Despite another turbulent few days in British politics, the pound is ending the week on a firmer footing.
Sterling brushed off the latest bout of Brexit nerves and further worries about a break-up of the UK, closing near $1.24 on Friday. Its revival was aided by a dovish Federal Reserve and a hawkish Bank of England.
However, there are still plenty of currency-watchers who see further trouble ahead. Many are readying for another leg down — a drop below $1.20.
Sterling’s first big hit came in the days after the June 23 vote, when it slumped 17 per cent to below $1.30. The second tumble followed in October when Theresa May’s Conservative party conference speech spooked investors, pulling sterling into the $1.25 territory.
Pressure piled up again amid government Brexit drift in January, prompting investors to flirt with $1.20. That was until Mrs May’s Lancaster House speech, which gave the market much-needed clarity on her Brexit strategy and inspired the currency’s mini-resurrection.
Now, as the prime minister prepares to trigger Article 50, the imminent start of formal negotiations for Britain’s EU divorce has several traders wondering whether the time has come to sharpen the knives again.
1. Theresa May’s “citizens of nowhere” speech leads to start of sterling sell-off
2. Philip Hammond and David Davis meet bank chiefs at the Shard in a “reassurance exercise”
3. May’s Sky TV interview leaves markets unimpressed; pound falls again
4. Sterling retreats after Downing Street briefings on May’s upcoming speech on Brexit
5. May’s Lancaster House Brexit speech contributes to pound’s 3 per cent bounce
6. Bank of England meeting prompts sterling fall
Discounting October’s sterling flash crash, “$1.20 is the new level”, says Kamal Sharma at Bank of America Merrill Lynch. He sees the pound dropping to $1.15 over the next three to four months. “We are heading for a critical period for markets — the Article 50 triggering and the EU response.”
That view looked well founded when sterling dropped to only just above $1.21 on Tuesday, its lowest for eight weeks. But central bank decisions on both sides of the Atlantic on Wednesday and Thursday helped the pound reverse course.
Frequent sharp fluctuations like these have forex strategists wondering how much investors have truly factored Brexit into their sterling valuations.
Morgan Stanley, for example, notes how little sterling moved during the parliamentary to and fro over the Brexit bill. Such political developments would last year have been sensitive for the pound, so its strategists conclude that a lot of Brexit uncertainty is now “in the price” of the currency.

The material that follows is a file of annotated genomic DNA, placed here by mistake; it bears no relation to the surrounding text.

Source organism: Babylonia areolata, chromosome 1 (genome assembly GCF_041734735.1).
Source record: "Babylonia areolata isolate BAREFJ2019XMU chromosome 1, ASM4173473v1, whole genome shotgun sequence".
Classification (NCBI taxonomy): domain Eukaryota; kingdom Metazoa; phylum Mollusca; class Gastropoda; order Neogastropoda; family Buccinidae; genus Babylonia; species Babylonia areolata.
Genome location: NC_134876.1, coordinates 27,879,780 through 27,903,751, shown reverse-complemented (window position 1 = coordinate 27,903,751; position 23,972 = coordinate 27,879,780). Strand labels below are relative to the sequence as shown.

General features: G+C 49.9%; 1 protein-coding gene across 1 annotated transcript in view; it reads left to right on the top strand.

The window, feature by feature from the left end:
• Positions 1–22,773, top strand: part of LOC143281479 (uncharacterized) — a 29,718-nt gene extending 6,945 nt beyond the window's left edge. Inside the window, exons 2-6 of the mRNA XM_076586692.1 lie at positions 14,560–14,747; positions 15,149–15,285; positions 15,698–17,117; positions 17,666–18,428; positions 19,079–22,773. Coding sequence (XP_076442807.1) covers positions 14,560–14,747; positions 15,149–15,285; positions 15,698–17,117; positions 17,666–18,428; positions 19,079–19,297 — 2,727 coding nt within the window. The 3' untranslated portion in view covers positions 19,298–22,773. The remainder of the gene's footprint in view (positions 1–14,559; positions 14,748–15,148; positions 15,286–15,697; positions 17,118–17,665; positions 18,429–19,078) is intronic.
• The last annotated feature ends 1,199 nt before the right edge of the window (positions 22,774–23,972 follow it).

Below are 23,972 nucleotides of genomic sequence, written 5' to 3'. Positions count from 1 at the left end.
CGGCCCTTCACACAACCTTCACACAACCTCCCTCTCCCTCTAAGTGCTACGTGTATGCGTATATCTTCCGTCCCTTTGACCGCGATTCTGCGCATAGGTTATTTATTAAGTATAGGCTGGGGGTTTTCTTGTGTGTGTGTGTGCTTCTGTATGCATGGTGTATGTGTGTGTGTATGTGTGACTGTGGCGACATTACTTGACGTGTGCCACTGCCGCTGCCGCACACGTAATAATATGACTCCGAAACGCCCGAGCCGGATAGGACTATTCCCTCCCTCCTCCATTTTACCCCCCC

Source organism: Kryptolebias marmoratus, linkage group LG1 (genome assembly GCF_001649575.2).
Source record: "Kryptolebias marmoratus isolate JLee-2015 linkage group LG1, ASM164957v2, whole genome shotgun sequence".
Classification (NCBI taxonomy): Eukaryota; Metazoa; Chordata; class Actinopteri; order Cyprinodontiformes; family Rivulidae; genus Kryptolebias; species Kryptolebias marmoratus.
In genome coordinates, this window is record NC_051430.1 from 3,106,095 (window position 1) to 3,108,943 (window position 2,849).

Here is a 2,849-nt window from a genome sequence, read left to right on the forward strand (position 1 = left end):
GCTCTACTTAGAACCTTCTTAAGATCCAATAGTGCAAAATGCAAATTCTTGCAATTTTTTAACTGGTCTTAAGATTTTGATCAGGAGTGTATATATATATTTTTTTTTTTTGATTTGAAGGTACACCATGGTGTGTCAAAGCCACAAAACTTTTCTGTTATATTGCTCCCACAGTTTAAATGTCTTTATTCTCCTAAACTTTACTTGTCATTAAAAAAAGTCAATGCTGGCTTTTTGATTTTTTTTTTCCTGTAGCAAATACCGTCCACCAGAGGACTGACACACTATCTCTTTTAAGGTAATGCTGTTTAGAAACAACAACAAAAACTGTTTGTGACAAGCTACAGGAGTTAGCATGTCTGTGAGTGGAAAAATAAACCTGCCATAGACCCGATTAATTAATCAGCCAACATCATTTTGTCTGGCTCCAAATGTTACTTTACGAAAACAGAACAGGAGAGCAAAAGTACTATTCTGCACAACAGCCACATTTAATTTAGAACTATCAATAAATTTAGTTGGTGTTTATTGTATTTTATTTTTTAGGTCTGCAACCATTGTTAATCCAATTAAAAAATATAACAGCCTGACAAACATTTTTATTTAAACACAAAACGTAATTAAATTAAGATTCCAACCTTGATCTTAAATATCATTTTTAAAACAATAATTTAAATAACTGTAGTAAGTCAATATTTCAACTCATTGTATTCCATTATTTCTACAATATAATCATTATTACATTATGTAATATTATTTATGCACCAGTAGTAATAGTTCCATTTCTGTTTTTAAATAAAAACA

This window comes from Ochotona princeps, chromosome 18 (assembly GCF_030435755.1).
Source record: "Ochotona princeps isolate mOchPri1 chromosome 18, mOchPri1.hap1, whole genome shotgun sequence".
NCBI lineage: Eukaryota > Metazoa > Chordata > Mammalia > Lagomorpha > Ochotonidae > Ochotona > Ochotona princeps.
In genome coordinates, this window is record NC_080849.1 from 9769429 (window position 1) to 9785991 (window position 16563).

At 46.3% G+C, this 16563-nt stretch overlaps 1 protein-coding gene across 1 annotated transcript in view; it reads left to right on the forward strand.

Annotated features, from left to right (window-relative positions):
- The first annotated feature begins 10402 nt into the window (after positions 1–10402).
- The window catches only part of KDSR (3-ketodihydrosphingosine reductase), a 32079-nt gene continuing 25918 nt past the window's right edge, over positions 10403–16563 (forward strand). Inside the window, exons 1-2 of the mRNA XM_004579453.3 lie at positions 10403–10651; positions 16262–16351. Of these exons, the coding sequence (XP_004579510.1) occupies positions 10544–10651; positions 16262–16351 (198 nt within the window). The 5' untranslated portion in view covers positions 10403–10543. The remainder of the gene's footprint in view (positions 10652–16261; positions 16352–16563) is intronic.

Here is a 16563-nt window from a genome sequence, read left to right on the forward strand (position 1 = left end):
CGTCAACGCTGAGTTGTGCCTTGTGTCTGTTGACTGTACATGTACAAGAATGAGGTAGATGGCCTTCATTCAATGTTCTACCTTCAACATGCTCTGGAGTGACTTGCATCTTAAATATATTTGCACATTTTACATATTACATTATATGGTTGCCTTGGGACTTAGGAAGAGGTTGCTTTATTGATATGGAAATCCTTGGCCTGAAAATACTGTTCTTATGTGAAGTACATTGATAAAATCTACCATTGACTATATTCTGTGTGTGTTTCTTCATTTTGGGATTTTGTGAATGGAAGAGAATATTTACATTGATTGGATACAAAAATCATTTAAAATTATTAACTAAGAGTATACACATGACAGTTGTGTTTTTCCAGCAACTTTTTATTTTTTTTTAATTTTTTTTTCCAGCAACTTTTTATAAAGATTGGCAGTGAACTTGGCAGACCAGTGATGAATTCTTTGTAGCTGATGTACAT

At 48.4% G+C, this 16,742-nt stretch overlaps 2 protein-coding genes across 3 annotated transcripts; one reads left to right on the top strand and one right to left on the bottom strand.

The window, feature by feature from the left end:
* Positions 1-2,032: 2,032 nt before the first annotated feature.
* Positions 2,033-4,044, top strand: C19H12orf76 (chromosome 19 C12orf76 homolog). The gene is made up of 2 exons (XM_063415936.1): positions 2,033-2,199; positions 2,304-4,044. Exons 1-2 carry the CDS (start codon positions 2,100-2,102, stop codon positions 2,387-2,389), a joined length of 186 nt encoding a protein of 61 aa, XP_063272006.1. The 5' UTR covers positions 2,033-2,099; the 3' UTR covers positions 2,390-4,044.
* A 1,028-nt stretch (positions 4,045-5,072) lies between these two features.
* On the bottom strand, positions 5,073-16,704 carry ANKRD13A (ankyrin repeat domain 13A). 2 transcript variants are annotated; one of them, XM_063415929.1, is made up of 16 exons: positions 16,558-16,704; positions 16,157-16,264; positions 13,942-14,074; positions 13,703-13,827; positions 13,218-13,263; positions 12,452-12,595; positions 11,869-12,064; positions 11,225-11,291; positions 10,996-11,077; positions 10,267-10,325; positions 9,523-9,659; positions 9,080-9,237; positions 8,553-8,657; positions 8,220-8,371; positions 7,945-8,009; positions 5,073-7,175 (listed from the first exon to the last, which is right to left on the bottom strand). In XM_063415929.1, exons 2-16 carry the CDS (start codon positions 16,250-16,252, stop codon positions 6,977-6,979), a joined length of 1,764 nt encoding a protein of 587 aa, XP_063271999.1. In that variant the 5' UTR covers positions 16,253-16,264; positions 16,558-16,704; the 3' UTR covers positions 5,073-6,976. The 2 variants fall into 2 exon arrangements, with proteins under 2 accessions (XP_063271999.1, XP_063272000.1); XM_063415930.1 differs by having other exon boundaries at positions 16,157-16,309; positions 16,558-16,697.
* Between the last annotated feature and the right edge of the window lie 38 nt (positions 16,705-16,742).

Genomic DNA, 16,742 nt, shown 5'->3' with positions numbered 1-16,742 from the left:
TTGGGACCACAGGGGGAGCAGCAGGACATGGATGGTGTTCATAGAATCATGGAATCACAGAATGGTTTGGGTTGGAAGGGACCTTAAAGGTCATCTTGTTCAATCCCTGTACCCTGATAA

Sterling has, after all, traded fairly resiliently in the past five months between $1.20 to $1.27, a range that appeared to solidify once investors accepted that Article 50 would be triggered.
Others are more bearish. George Saravelos, currency strategist at Deutsche Bank, reckons a pound will be worth only $1.06 by the end of the year.
“We think people will realise it will be very, very difficult to conclude a deal within two years and the market will sell on the risk of no deal,” he says. “There is a clear Brexit effect on the economic data and an income squeeze on consumers.”
How could anyone price in Brexit, he wonders. “We can’t define it yet. There is absolutely no precedent for any such event anywhere in the world.”
Mr Sharma concurs. “The market is complacent thinking that Article 50 removes uncertainty” and has not factored in a disruptive start to the negotiations, he says. Similarly, Simon Derrick of BNY Mellon wonders if that Lancaster House speech lulled investors into “a false sense of security”.
However, this week’s price action suggests investors may be waking up to the realisation that sterling is on the cusp of a new, potentially difficult, phase. The pound moved 1 per cent lower at 6am London time on Tuesday, 1 per cent higher at the same time on Wednesday. On neither occasion were the moves triggered by specific Brexit news or data.
“I have never seen it before,” says Antony Foster, who runs Nomura’s G10 forex spot trading, concluding that small shifts in sterling were generating a herd mentality in the market. “It’s jittery. People are playing it very safe, they don’t want any shocks.”
The market, for now, appears relatively sanguine about sterling’s prospects during the two-year Brexit negotiations. Forex analysts polled by Bloomberg on average expect the pound to strengthen to $1.24 by the end of 2017 and $1.29 by the end of next year.
Helping to prop up sterling expectations is a fairly solid UK economy, forecast to grow this year at 2 per cent, and the dollar weakening on Fed dovishness. Richard Benson, portfolio manager at Millennium Global Investments, adds that the currency is “relatively cheap and that’s a positive for sterling”.
Will these factors hold? Watch the data, says Mr Benson. “Trading politics is extremely difficult and this week has proved that. It’s more important to follow the cyclical dynamic, which has shown signs of softening.”
Investors would be wise not to rush to judgment. BNP Paribas thinks European elections will hold up Brexit negotiations, so in the absence of new information investors might unwind their short sterling positions and the pound will “grind higher”.
Sterling may have sailed through choppy waters this week, but even the optimists see further turbulence just across the horizon.
Additional reporting by Alice Ross